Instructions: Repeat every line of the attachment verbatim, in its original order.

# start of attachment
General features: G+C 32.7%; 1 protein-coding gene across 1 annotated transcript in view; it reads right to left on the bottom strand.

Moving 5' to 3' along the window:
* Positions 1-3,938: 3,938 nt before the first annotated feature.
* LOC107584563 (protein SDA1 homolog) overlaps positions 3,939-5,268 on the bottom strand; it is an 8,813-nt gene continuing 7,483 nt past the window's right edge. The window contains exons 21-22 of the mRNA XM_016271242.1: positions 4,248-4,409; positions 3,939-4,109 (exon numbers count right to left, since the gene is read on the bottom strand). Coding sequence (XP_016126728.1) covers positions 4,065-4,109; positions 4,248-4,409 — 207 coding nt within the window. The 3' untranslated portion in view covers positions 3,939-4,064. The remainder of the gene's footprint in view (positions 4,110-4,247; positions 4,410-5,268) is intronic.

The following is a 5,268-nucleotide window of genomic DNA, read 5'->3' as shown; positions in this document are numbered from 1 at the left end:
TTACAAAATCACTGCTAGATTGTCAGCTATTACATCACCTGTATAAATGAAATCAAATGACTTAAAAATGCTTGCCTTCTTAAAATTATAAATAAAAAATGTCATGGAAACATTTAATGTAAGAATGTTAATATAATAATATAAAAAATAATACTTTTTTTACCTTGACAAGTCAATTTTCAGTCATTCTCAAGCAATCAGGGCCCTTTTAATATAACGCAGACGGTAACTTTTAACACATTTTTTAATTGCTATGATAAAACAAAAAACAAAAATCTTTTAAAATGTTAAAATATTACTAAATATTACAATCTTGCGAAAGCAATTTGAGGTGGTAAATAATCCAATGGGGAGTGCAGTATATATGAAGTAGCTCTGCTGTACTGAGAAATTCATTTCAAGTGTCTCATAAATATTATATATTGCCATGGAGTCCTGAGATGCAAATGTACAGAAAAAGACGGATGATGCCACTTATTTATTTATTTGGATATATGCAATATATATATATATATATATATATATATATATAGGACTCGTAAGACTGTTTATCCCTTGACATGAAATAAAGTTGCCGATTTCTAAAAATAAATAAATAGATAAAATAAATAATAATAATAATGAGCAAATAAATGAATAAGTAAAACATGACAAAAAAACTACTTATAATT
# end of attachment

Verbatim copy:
General features: G+C 32.7%; 1 protein-coding gene across 1 annotated transcript in view; it reads right to left on the bottom strand.

Moving 5' to 3' along the window:
* Positions 1-3,938: 3,938 nt before the first annotated feature.
* LOC107584563 (protein SDA1 homolog) overlaps positions 3,939-5,268 on the bottom strand; it is an 8,813-nt gene continuing 7,483 nt past the window's right edge. The window contains exons 21-22 of the mRNA XM_016271242.1: positions 4,248-4,409; positions 3,939-4,109 (exon numbers count right to left, since the gene is read on the bottom strand). Coding sequence (XP_016126728.1) covers positions 4,065-4,109; positions 4,248-4,409 — 207 coding nt within the window. The 3' untranslated portion in view covers positions 3,939-4,064. The remainder of the gene's footprint in view (positions 4,110-4,247; positions 4,410-5,268) is intronic.

The following is a 5,268-nucleotide window of genomic DNA, read 5'->3' as shown; positions in this document are numbered from 1 at the left end:
TTACAAAATCACTGCTAGATTGTCAGCTATTACATCACCTGTATAAATGAAATCAAATGACTTAAAAATGCTTGCCTTCTTAAAATTATAAATAAAAAATGTCATGGAAACATTTAATGTAAGAATGTTAATATAATAATATAAAAAATAATACTTTTTTTACCTTGACAAGTCAATTTTCAGTCATTCTCAAGCAATCAGGGCCCTTTTAATATAACGCAGACGGTAACTTTTAACACATTTTTTAATTGCTATGATAAAACAAAAAACAAAAATCTTTTAAAATGTTAAAATATTACTAAATATTACAATCTTGCGAAAGCAATTTGAGGTGGTAAATAATCCAATGGGGAGTGCAGTATATATGAAGTAGCTCTGCTGTACTGAGAAATTCATTTCAAGTGTCTCATAAATATTATATATTGCCATGGAGTCCTGAGATGCAAATGTACAGAAAAAGACGGATGATGCCACTTATTTATTTATTTGGATATATGCAATATATATATATATATATATATATATATATATAGGACTCGTAAGACTGTTTATCCCTTGACATGAAATAAAGTTGCCGATTTCTAAAAATAAATAAATAGATAAAATAAATAATAATAATAATGAGCAAATAAATGAATAAGTAAAACATGACAAAAAAACTACTTATAATT